Abraham’s Well SD Puzzle by Brian Young

Reviews (3)

AUD $450.00USD $

Not just one at the end, there’ll be lots of Aha! moments during the solve of this puzzle. There are many puzzles to solve as you progress through each level to get to the final goal.

  • Sequential Discovery puzzle designed and made by Brian Young
  • 5% discount over $150 does not apply to this puzzle
    • It will be automatically applied to any other puzzle on your order

Availability In stock


This puzzle has been a long time in the making. Brian had a concept for the major step in the puzzle way back in 2018 and began designing the puzzle around that. Perhaps the most difficult part of the design is to know when to stop adding things to the puzzle. After almost 3 years in the design process it was time to get on with making it. It hasn’t quite been ‘ages’ yet (pun fully intended!) but getting real close.

Abraham’s Well has many separate steps to solve with a level of complexity comparable or surpassing previous multi-step sequential discovery puzzles like the Plugged Well or the Opening Bat. There is definitely a lot of puzzling in a very compact space. The puzzle can be separated into are 23 individual parts. There are another 21 parts that are glued into the body and never actually come out of the puzzle.
A huge part of the puzzling is to work out which of these 23 parts are tools, and which are not. The tools are very well hidden.

No bashing, no external tools, and no brute strength are needed to solve Abraham’s Well. You don’t even need to tap anything. There’s a tool for every step of the puzzle, you just have to find it.

There are elements in the puzzle Brian would consider as much easier than 10/10. But he’s incorporated completely new ideas in this puzzle too so that always throws a spanner in the works and makes the puzzle harder.  Overall, we do think it’s a very difficult puzzle. To work it out with his intended solution we believe it’s definitely worthy of the 10/10 rating. And so far the feedback from the puzzle community supports this too.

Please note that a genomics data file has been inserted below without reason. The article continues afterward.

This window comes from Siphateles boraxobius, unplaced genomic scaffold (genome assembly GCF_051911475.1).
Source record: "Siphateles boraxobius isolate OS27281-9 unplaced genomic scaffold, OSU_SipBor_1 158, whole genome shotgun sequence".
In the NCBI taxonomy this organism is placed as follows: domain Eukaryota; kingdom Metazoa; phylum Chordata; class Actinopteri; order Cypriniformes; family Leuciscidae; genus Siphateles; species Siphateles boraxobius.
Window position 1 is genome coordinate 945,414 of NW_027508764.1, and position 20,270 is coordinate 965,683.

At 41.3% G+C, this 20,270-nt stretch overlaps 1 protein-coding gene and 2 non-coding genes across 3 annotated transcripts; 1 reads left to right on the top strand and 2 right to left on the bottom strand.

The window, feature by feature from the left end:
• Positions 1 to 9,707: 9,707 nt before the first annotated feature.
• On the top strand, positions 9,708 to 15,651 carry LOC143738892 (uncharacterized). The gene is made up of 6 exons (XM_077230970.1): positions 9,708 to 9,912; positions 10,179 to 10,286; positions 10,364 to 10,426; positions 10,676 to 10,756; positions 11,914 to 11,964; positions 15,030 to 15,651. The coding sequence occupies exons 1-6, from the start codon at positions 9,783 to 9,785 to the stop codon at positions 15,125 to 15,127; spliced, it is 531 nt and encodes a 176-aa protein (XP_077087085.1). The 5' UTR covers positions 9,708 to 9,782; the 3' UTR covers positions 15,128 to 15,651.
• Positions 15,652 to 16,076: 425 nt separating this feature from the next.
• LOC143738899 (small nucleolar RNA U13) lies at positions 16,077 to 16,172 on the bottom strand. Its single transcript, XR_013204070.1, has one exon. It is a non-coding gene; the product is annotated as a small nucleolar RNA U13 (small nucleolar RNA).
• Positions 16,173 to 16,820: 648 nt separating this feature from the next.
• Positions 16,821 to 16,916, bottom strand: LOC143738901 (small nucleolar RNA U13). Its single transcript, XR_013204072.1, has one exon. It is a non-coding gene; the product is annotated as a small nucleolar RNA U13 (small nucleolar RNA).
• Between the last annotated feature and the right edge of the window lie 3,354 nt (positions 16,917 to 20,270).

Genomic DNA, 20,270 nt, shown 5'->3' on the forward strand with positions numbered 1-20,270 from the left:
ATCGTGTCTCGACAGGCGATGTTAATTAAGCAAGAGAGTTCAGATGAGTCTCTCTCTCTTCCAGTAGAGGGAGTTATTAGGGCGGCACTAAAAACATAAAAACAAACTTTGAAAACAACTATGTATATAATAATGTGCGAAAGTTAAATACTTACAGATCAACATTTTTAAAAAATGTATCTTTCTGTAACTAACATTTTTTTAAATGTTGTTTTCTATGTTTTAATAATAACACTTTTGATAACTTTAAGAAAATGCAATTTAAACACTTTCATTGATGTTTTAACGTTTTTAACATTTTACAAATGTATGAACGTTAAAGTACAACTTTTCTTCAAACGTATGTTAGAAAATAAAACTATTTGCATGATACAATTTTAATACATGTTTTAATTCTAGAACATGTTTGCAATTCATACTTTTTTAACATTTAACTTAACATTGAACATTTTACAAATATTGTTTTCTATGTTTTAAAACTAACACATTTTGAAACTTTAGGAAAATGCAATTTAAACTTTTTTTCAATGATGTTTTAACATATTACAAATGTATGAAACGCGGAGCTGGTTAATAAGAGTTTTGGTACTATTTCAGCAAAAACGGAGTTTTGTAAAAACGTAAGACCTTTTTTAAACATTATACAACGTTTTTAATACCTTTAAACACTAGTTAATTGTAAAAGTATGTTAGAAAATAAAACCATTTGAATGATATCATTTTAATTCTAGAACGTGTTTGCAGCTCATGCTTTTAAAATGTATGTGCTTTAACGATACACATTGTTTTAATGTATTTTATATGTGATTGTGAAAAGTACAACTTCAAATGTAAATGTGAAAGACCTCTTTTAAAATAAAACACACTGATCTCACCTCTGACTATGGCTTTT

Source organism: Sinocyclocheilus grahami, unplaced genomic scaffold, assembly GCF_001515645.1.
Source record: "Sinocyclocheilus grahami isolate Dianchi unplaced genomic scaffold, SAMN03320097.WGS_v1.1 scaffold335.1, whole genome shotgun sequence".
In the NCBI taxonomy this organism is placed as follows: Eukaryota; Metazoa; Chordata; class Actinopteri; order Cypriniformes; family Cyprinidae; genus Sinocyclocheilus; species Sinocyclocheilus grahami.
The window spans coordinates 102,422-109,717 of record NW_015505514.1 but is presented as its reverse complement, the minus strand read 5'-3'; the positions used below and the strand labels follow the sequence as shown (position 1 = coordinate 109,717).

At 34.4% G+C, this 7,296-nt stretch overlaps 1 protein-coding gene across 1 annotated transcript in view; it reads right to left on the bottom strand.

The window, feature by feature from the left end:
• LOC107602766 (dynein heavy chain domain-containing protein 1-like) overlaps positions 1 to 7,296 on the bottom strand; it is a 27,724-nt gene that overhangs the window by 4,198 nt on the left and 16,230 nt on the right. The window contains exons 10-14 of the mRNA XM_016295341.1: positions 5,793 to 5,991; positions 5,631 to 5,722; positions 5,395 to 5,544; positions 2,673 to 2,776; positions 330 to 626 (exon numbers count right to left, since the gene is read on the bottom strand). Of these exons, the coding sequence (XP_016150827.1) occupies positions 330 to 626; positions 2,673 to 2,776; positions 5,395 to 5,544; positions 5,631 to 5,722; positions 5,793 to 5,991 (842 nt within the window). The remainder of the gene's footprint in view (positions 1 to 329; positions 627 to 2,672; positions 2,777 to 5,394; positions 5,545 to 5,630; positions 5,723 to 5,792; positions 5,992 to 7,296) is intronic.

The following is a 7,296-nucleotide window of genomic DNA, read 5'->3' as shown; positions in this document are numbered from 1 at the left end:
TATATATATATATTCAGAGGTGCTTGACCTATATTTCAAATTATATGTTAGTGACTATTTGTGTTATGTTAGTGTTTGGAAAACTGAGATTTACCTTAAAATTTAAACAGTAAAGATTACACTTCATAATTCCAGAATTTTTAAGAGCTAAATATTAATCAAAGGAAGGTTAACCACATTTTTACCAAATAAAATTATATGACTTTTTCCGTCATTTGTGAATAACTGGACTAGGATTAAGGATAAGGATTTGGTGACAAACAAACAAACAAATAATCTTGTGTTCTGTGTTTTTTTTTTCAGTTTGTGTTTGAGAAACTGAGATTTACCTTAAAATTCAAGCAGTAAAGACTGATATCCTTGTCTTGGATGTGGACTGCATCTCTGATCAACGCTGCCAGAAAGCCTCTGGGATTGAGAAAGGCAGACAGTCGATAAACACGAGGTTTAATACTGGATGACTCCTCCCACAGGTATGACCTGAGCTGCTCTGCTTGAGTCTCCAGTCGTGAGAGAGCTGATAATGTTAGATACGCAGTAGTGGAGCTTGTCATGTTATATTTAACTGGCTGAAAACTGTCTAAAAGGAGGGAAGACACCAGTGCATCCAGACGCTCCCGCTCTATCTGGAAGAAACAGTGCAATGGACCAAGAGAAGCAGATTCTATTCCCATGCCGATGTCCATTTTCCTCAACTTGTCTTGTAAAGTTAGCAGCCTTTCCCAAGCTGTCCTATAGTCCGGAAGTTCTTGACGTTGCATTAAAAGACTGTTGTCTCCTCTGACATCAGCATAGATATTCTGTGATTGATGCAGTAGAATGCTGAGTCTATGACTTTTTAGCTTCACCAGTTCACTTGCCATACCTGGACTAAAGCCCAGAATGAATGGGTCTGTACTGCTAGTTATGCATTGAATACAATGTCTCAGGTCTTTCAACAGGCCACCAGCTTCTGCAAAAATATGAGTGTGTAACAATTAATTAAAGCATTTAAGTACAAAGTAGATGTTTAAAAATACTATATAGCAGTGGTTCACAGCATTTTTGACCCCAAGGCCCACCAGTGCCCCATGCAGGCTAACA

Another interesting factor contributing to the difficulty of the puzzle is that even if you’re able to take the puzzle apart using a non-intended solution or even just by chance, you cannot reverse engineer the solution just by seeing all the pieces laid out in front of you. This is quite unlike most other puzzles that we know about.

With so many levels how will you know when you’re finished?
The ultimate goal is to find the uniquely Australian token Brian has placed inside the puzzle. There can be no mistaking once you’ve found it. Although it might take a bit of googling to understand, this small pewter object represents a link between Australia and Abraham’s Well. Clue: ANZAC 1917

All the parts of the puzzle, both woodworking and metalworking, are made and machined here by Brian and his team at Mr Puzzle. Making the brass parts for this puzzle is a massive undertaking. But it’s not only lathe work. Brian thinks he’s used every piece of machinery in his shed to make this one. In fact, to Sue’s surprise he announced he needed to buy his own milling machine; seems it doesn’t take much encouragement for Brian to buy more tools. Around here we all think that sometimes he designs puzzles just to have an excuse to add to his tool collection!

Abraham’s Well is made from Queensland Maple wood (with some Silky Oak and Jarrah inside. Silky Oak is particularly used inside because it’s very stable). You’ll see from the photos the colour of this wood can vary quite a lot from a light pink to almost rust-brown and every shade in between. Some puzzles even have the colour graduation on the same body.